Air Steerage: Splitting Up Families?

Delta_Cabine

Airlines are increasingly charging fees for simple seat placement:

He talked about another annoyance that travelers who buy basic coach fares encounter routinely when booking a flight these days: the unavailability of seat assignments at the basic fare. Instead, airline booking sites typically offer customers an upsell to seats that are available — for a fee.

“What I see when I book is a map showing no free seats available, or just a few middle seats way in the back, but lots of upgradable seats that you pay $39 or more for. These — they have plenty of available,” he said. “I think that’s the direction they’re all going in, trying to get everybody to book a flight and then pay extra for everything, which is kind of disappointing. I mean, you look at the price and then what you get is, well, you’ll also need to pay extra for this, for that.”

I am, in many ways, a defender of modern airline practices of upcharging for every little thing. I am okay with cramped seats and charging people more for humane amounts of leg space. I am cool with charging for checked bags. I am even okay with charging for carry-ons.

This one, however, rubs me differently. Given that the premium is often for any seat that isn’t an undesirable middle seat, it’s essentially charging a fee so that families can sit together. We have an eighteen-month old daughter, of course, who tends to be a ticketed passenger. But you don’t have to have a daughter who is a ticketed passenger to see a problem here.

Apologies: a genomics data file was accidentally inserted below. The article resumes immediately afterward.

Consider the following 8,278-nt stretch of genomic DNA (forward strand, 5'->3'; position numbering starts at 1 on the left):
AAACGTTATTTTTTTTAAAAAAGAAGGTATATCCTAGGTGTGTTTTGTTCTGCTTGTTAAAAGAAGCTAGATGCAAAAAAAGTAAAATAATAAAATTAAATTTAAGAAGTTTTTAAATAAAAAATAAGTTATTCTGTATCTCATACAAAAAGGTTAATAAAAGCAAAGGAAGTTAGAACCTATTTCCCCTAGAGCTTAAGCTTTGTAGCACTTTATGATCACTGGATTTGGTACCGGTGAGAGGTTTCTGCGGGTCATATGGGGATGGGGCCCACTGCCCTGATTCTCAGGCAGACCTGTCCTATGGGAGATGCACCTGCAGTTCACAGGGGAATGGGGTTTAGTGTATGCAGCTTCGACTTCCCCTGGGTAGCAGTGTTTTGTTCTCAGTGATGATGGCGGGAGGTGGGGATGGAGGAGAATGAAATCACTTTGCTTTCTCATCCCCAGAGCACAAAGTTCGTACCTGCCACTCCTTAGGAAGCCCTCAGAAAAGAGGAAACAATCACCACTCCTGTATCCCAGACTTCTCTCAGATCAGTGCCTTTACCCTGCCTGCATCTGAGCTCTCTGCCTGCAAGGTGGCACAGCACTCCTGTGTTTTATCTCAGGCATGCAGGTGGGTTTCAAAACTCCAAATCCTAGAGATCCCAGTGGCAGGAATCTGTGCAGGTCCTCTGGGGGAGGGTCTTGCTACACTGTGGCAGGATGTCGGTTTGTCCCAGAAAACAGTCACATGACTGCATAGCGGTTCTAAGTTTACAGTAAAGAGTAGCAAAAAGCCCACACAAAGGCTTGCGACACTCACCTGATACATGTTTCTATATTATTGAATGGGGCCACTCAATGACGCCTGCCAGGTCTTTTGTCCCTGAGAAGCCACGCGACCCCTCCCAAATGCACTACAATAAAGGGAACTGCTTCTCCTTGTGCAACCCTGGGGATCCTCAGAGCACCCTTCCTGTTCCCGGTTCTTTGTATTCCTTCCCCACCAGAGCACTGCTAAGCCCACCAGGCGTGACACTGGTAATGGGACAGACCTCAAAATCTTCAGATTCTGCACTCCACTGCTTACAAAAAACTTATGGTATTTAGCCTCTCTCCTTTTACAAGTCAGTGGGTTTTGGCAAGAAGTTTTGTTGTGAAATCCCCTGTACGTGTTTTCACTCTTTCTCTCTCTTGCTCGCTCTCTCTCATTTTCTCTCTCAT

It also raises questions of whether “premium” seats outnumber basic ones, which opens up questions about deceptive advertising. If a flight ticket is $450 and it only applies to a middle seat in the 27th row, then that’s not really a price. Not the price that should be listed. And if you have to click-click-click to find out what the actual price you’re paying is, that opens up transparency issues far more than charging for luggage does. Unlike deceptive advertising, price opacity (tranlucency?) is not something that is or should always be legally prohibited. But it’s something that consumers should push back on. Especially given that such upcharges are less predictable than a blanket “$25 per checked bag” fee when calculating the price.

I would feel better about it if they had a sort of deal where two people could get seats together, including the middle seat, and not be upcharged. The equivalent of a multi-seat discount or something. Or failing that, if there is a premium for sitting in a non-middle seat that it was listed on the price itself (“$450/$470”) or, as with luggage fees, the pricing were reasonably predictable.

(Link via James Joyner.)

Please do be so kind as to share this post.
Share

26 thoughts on “Air Steerage: Splitting Up Families?

  1. I haven’t noticed this on Virgin yet but I am seemingly not the type to go for cheapest flight. I prefer non-stop to layovers, etc. I generally prefer aisle seats though so I imagine I will pay the premium.